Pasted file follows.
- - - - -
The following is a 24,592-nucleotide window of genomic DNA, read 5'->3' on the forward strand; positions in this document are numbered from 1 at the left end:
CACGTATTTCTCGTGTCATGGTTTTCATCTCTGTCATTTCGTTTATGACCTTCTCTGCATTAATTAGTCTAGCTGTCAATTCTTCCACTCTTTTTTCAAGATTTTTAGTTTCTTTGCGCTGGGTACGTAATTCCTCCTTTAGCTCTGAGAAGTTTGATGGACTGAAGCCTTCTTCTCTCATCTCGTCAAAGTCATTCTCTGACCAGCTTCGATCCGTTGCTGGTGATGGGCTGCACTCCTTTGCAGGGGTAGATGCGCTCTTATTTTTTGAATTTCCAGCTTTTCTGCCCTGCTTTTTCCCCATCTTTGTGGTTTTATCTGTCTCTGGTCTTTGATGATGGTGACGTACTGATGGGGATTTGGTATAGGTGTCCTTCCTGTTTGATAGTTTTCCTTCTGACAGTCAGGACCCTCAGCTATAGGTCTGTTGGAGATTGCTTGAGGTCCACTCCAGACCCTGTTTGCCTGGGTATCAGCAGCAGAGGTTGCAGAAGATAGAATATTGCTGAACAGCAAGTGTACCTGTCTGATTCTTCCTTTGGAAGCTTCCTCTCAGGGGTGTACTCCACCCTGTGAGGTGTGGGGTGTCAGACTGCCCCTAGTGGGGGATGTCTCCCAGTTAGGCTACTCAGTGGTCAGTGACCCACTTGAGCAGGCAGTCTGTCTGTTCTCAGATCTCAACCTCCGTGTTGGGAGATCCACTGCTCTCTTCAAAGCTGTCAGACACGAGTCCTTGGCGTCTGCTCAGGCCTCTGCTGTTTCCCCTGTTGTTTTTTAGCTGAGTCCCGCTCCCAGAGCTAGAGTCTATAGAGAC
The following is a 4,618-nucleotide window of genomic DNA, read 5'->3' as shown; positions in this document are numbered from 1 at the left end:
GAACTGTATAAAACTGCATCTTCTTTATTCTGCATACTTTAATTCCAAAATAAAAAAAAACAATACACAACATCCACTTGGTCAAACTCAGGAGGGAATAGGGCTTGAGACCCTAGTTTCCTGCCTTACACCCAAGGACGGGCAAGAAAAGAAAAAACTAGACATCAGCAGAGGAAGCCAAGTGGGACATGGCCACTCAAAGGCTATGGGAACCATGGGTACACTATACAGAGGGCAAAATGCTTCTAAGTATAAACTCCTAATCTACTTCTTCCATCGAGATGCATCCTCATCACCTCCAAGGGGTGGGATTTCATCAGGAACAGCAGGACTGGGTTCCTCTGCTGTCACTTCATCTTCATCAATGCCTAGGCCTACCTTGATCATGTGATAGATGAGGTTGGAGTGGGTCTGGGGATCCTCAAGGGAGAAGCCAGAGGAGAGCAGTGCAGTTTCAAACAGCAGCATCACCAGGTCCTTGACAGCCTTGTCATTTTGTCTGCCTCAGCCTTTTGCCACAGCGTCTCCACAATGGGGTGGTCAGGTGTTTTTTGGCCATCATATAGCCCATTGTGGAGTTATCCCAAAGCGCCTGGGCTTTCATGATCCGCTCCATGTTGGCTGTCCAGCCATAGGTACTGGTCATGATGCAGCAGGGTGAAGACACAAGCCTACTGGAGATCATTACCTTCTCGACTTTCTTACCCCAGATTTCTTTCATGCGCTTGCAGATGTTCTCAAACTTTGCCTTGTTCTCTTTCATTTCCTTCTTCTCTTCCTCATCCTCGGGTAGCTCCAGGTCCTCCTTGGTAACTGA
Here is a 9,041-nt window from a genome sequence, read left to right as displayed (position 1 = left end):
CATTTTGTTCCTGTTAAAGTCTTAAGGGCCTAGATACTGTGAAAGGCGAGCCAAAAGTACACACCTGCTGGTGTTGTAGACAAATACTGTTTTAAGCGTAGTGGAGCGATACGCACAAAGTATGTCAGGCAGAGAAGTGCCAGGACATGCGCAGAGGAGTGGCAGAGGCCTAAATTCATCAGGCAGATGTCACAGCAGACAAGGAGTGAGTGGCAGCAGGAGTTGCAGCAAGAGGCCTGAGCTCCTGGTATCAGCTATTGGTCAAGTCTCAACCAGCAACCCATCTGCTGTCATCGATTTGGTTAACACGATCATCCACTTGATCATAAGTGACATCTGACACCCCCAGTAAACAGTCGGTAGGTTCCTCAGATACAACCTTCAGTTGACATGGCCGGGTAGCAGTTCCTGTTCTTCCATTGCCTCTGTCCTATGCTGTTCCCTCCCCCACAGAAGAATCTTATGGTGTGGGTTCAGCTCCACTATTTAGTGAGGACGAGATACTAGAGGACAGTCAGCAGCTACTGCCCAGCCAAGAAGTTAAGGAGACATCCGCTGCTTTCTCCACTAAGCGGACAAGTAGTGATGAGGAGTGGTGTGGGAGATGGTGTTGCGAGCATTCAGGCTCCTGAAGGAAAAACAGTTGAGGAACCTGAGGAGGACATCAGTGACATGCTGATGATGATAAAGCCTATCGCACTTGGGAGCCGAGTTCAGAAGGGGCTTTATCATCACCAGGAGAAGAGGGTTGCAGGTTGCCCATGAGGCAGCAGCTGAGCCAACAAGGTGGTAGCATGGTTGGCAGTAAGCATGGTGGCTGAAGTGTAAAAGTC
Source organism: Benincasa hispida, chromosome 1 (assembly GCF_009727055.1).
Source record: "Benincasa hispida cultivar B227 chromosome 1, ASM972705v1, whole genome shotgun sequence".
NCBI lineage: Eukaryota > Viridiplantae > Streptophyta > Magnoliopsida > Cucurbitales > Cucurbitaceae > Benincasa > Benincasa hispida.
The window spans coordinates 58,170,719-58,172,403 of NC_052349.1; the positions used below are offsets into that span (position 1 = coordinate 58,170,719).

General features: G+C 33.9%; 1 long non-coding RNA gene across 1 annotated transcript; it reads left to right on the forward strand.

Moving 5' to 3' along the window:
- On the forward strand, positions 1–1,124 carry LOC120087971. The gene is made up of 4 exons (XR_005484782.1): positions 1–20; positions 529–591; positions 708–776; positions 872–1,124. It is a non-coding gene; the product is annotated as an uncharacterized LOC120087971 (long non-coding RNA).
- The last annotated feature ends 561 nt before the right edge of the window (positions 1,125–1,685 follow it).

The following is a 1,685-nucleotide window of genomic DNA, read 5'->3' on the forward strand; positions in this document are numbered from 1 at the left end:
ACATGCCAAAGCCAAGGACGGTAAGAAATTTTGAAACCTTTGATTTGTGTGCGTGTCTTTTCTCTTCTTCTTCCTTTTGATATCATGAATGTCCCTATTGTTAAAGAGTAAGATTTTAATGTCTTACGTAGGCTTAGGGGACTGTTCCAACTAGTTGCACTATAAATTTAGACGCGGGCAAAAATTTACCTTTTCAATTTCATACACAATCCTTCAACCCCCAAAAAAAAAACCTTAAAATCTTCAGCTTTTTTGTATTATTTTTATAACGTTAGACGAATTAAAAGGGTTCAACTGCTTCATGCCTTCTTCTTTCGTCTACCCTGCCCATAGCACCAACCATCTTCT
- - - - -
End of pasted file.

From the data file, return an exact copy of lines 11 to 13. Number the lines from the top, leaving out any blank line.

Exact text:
General features: G+C 33.9%; 1 long non-coding RNA gene across 1 annotated transcript; it reads left to right on the forward strand.

Moving 5' to 3' along the window:
- On the forward strand, positions 1–1,124 carry LOC120087971. The gene is made up of 4 exons (XR_005484782.1): positions 1–20; positions 529–591; positions 708–776; positions 872–1,124. It is a non-coding gene; the product is annotated as an uncharacterized LOC120087971 (long non-coding RNA).